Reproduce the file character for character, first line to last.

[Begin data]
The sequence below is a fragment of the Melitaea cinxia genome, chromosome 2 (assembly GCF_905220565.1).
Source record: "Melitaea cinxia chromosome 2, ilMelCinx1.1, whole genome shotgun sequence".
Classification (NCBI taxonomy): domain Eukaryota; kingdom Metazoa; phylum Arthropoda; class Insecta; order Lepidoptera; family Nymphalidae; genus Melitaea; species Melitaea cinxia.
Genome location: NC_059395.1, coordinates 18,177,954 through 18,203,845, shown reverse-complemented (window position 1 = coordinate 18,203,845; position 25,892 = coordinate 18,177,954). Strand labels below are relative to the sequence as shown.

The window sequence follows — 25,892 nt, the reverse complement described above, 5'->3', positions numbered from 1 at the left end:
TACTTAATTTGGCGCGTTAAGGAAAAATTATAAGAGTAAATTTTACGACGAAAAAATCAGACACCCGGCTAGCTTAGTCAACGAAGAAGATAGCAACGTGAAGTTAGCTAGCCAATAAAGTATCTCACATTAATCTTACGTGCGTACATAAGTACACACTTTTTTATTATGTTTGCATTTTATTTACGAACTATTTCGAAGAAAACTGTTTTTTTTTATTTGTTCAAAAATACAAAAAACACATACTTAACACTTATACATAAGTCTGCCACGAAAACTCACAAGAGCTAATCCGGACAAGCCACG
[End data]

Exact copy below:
The sequence below is a fragment of the Melitaea cinxia genome, chromosome 2 (assembly GCF_905220565.1).
Source record: "Melitaea cinxia chromosome 2, ilMelCinx1.1, whole genome shotgun sequence".
Classification (NCBI taxonomy): domain Eukaryota; kingdom Metazoa; phylum Arthropoda; class Insecta; order Lepidoptera; family Nymphalidae; genus Melitaea; species Melitaea cinxia.
Genome location: NC_059395.1, coordinates 18,177,954 through 18,203,845, shown reverse-complemented (window position 1 = coordinate 18,203,845; position 25,892 = coordinate 18,177,954). Strand labels below are relative to the sequence as shown.

The window sequence follows — 25,892 nt, the reverse complement described above, 5'->3', positions numbered from 1 at the left end:
TACTTAATTTGGCGCGTTAAGGAAAAATTATAAGAGTAAATTTTACGACGAAAAAATCAGACACCCGGCTAGCTTAGTCAACGAAGAAGATAGCAACGTGAAGTTAGCTAGCCAATAAAGTATCTCACATTAATCTTACGTGCGTACATAAGTACACACTTTTTTATTATGTTTGCATTTTATTTACGAACTATTTCGAAGAAAACTGTTTTTTTTTATTTGTTCAAAAATACAAAAAACACATACTTAACACTTATACATAAGTCTGCCACGAAAACTCACAAGAGCTAATCCGGACAAGCCACG